Jessica Redman: “The Three A’s of Quintessence” + Contest

Posted July 23, 2020 by Sara | Novel Novice 5 Comments

We’re celebrating the upcoming release of Quintessence by Jessica Redman, a magical new middle grade book, with a guest post from the author AND your chance to win a signed hardcover and other goodies. Keep reading for all the details.

The 3 A’s of QUINTESSENCE:  Astronomy, Alchemy, & Anxiety
by Jessica Redman

My new middle-grade magical contemporary is called QUINTESSENCE. It’s the story of Alma Lucas, a lonely and anxious 12-year-old girl who moves to the magic-infused town of Four Points. While visiting a junk shop one day, Alma is given a very special telescope and that night she watches as a star—a star that looks like a golden child—falls into her backyard. With the help of three friends from Astronomy Club and a very old book of alchemy, Alma sets out to save that fallen star.

Yes, it’s a story about alchemy, astronomy, and anxiety. Let me tell you all about it.

I love stories about magic. Everything I write has magic in it, sometimes a little, sometimes a lot. In QUINTESSENCE, the magic is based on alchemy and the classical elements, and I did way more research than I needed to on these topics because they’re fascinating.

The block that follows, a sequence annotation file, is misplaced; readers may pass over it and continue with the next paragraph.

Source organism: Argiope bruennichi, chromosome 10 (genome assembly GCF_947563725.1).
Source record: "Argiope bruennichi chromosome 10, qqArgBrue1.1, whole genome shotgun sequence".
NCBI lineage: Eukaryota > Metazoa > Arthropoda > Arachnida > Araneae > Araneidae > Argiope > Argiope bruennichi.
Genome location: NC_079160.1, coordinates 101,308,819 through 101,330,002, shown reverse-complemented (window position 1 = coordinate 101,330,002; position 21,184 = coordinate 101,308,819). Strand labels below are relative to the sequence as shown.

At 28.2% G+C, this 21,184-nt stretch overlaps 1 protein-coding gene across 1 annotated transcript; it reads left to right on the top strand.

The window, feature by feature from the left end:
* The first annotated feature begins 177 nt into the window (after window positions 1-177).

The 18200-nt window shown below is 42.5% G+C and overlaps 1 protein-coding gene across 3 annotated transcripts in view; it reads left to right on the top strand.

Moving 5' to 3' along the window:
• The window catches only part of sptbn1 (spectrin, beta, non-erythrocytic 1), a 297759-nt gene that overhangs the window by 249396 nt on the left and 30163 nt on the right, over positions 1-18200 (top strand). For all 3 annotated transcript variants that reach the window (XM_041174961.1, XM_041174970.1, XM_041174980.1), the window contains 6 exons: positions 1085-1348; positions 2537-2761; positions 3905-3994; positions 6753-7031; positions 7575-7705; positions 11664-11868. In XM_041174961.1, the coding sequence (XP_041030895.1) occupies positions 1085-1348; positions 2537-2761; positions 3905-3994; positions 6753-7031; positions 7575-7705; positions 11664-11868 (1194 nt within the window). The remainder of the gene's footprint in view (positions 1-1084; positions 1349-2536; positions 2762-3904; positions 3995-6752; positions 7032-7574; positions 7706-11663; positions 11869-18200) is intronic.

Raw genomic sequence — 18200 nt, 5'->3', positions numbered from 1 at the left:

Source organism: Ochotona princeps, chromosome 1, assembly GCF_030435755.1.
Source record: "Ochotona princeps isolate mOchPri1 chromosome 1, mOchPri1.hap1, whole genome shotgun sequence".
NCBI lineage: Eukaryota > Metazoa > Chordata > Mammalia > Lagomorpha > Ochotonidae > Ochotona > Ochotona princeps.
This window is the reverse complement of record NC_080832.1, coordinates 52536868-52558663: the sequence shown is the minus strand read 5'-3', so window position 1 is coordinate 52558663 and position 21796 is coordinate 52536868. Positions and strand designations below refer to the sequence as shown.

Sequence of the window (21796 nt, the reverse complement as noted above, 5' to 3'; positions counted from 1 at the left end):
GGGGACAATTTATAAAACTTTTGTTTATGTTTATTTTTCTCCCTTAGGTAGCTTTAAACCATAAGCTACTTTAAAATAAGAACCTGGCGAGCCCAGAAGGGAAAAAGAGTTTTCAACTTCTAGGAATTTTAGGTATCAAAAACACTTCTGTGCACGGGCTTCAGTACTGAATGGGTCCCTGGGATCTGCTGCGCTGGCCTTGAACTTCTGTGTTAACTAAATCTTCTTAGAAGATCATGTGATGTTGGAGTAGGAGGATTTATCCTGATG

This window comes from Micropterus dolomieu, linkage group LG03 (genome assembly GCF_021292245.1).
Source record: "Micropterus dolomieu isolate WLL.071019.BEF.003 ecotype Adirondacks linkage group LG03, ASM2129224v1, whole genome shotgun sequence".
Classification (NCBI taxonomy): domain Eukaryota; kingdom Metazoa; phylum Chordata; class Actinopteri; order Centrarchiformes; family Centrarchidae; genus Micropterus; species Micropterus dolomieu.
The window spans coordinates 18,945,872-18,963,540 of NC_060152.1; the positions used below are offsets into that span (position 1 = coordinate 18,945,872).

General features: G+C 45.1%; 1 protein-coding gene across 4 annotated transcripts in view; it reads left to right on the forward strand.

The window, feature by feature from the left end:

I researched the origins of alchemy in India, China, ancient Greece, and medieval Europe. I learned about elixirs and distillations, transmutations and the Philosopher’s Stone (which I already knew about—thank you very much, Harry Potter and company). I learned about Paracelsus (who makes an appearance in QUINTESSENCE) and about the four classical elements—earth, wind, water, and fire—and the fifth element, quintessence.

Then I mixed in some astronomy. Why? In medieval alchemy, the stars were said to be made of quintessence. It wasn’t much of a leap for me to decide that my alchemy story needed a fallen star made of quintessence.

Just like with alchemy, the more I learned, the more I wanted to know. I fell down the astronomy rabbit hole…or maybe wormhole. I researched supernovas and nebula, runaway stars and neutron stars, red supergiants and black holes. I learned about Proxima Centauri, the second closest star closest to Earth which is twenty-five trillion miles away. I calculated how long light coming from different points in the sky would take to reach us here on Earth.